May We Be Strengthened

“Be strong, be strong and may we be strengthened”


Many Hebrew words and phrases, just like most things in the world, are, of course, subject to interpretation. A phrase I've been reflecting on a lot lately is: chazak, chazak v’nitchazek: Be strong, be strong and may we be strengthened.


Because, no doubt, what a time it is to be thinking of those words in literal terms. We are, after all, still grappling with a pandemic. With its arrival came racist and anti-semitic tropes about its origin, floods of misinformation and disinformation about the virus and vaccine safety, and the reluctance of some to wear masks and follow other mitigation measures. Throughout the entire experience, I’ve taken note of those tension points, those bottlenecks in facilitating public health and safety, and wished for everyone to take to heart this idea: be strong, be strong and may we be strengthened. Which means, to my thinking at least, we must think of the group, think of the needs of the whole community, and by doing so, we’ll fare better when thinking not only of ourselves, but of the broader group and by each doing our part.


After all, as a D’var on the phrase points out, “The first part of the phrase uses the singular form; the individual should be strengthened. The second part uses the plural form, indicating two key outcomes of individual strength: not only the individual, but also the collective of which she or he is a part can be encouraged by the message and add its efforts to those of the individual.”


That group effort in service to a bigger and loftier goal is also deeply on my mind as I have started (and continue) to build the infrastructure for 5959 Chicago, a new initiative of Jewishly-based programming, lectures, events, and author talks we’ve officially launched. Not only is it a high priority to build a rich offering of programming in intellectual and spiritual service to the Emanuel community, but also to the broader Chicago Jewish community, and beyond, to help facilitate deeper conversation and solidarity among us all. Which is to say, I’m not thinking simply in terms of one-off events, but of the biggest possible social and community implications for this undertaking; I’m not thinking about events as a thing in isolation, but instead as a tool for tikkun olam.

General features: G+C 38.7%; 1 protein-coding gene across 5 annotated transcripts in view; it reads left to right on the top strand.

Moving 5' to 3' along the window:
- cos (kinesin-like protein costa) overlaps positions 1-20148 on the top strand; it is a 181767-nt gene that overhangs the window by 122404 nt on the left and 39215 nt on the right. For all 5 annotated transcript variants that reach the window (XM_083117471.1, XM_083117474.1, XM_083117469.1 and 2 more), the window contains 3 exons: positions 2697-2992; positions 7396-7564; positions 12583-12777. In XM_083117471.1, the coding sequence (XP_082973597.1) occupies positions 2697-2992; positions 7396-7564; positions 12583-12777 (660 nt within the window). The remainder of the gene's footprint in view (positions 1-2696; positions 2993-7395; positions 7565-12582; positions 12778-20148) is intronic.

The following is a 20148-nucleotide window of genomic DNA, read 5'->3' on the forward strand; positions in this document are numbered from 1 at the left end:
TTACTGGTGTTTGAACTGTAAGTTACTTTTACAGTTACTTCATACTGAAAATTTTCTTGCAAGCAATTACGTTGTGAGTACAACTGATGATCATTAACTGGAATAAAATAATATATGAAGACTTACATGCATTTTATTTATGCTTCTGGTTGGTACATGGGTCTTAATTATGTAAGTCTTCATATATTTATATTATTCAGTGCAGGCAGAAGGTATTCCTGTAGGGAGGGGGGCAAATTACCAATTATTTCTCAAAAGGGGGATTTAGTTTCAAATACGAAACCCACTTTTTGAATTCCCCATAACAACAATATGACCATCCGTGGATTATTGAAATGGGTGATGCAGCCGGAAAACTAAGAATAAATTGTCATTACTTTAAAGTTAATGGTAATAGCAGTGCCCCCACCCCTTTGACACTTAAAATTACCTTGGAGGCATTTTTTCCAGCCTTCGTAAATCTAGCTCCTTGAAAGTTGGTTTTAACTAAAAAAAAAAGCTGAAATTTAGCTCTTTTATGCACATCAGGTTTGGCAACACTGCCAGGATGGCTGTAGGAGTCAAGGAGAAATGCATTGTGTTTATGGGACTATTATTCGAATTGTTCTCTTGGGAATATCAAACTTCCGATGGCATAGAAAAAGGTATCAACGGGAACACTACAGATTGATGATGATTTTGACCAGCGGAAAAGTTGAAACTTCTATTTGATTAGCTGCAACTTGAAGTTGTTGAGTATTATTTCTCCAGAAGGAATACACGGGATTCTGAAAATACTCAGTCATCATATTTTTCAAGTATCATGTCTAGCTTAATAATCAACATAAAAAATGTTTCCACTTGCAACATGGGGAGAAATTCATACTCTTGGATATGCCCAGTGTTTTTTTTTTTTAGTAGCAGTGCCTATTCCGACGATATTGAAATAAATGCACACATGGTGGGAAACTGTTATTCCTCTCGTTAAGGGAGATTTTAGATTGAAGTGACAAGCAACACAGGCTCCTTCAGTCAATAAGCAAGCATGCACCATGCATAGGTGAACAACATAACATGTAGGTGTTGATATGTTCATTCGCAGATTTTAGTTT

With that, of course, also comes a deep sense of gratitude to all those who spent countless hours dreaming 5959 Chicago into being in various iterations. The foundation you helped build is part of that continuum that continues to deliver on that mission, each idea becoming a brick in the foundation, propelling it to new heights.


I hope you’ll join me for our upcoming events, share our events with your broader circle in the spirit of a larger social mission and that you will consider donating to support 5959 Chicago’s programming. Because, as a friend pointed out to me years ago: nobody saves the world in one fell swoop. We each do what we can alongside others doing what they can, and little by little, it all adds up.


Our next event is a discussion on May 27th with best-selling author Michele Wucker about her new book, You Are What You Risk: The New Art and Science of Navigating an Uncertain World. If you read her last book, international best-seller Gray Rhino: How to Recognize and Act on the Obvious Dangers We Ignore (the book that challenged the entire idea of a “black swan” event), you already know it promises to be a wonderful and thought-provoking discussion. One that I’m sure will leave each of us with new ideas to carry out into the world.


In solidarity,

Amy Guth


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Amy Guth

Senior Event Planner 5959 Chicago

www.5959chicago.com

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